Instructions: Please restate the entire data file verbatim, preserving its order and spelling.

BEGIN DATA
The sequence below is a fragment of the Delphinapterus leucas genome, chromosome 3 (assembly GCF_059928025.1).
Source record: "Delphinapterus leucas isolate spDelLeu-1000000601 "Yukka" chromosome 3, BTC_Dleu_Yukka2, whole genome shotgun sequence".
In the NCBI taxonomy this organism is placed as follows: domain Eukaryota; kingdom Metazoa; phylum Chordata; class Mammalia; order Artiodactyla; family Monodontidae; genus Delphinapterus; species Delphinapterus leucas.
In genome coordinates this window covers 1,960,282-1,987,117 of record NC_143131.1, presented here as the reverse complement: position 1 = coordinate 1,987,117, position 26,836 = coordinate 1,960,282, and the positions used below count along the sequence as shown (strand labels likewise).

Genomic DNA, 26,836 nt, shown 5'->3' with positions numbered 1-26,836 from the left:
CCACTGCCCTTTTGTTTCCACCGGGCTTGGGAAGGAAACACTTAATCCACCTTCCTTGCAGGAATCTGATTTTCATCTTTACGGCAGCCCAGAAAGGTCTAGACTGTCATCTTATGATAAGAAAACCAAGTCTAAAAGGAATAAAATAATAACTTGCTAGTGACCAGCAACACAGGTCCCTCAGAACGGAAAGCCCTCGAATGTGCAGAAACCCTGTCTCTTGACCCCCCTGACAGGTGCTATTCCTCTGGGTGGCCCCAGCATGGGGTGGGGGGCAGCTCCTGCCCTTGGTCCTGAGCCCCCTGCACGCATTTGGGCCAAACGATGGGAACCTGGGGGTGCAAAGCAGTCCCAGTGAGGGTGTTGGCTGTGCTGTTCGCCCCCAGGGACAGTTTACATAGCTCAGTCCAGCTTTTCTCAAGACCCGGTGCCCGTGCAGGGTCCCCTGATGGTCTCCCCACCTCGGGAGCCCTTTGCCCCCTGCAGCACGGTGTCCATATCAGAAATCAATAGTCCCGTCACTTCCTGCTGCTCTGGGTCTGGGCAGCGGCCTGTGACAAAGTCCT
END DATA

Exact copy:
The sequence below is a fragment of the Delphinapterus leucas genome, chromosome 3 (assembly GCF_059928025.1).
Source record: "Delphinapterus leucas isolate spDelLeu-1000000601 "Yukka" chromosome 3, BTC_Dleu_Yukka2, whole genome shotgun sequence".
In the NCBI taxonomy this organism is placed as follows: domain Eukaryota; kingdom Metazoa; phylum Chordata; class Mammalia; order Artiodactyla; family Monodontidae; genus Delphinapterus; species Delphinapterus leucas.
In genome coordinates this window covers 1,960,282-1,987,117 of record NC_143131.1, presented here as the reverse complement: position 1 = coordinate 1,987,117, position 26,836 = coordinate 1,960,282, and the positions used below count along the sequence as shown (strand labels likewise).

Genomic DNA, 26,836 nt, shown 5'->3' with positions numbered 1-26,836 from the left:
CCACTGCCCTTTTGTTTCCACCGGGCTTGGGAAGGAAACACTTAATCCACCTTCCTTGCAGGAATCTGATTTTCATCTTTACGGCAGCCCAGAAAGGTCTAGACTGTCATCTTATGATAAGAAAACCAAGTCTAAAAGGAATAAAATAATAACTTGCTAGTGACCAGCAACACAGGTCCCTCAGAACGGAAAGCCCTCGAATGTGCAGAAACCCTGTCTCTTGACCCCCCTGACAGGTGCTATTCCTCTGGGTGGCCCCAGCATGGGGTGGGGGGCAGCTCCTGCCCTTGGTCCTGAGCCCCCTGCACGCATTTGGGCCAAACGATGGGAACCTGGGGGTGCAAAGCAGTCCCAGTGAGGGTGTTGGCTGTGCTGTTCGCCCCCAGGGACAGTTTACATAGCTCAGTCCAGCTTTTCTCAAGACCCGGTGCCCGTGCAGGGTCCCCTGATGGTCTCCCCACCTCGGGAGCCCTTTGCCCCCTGCAGCACGGTGTCCATATCAGAAATCAATAGTCCCGTCACTTCCTGCTGCTCTGGGTCTGGGCAGCGGCCTGTGACAAAGTCCT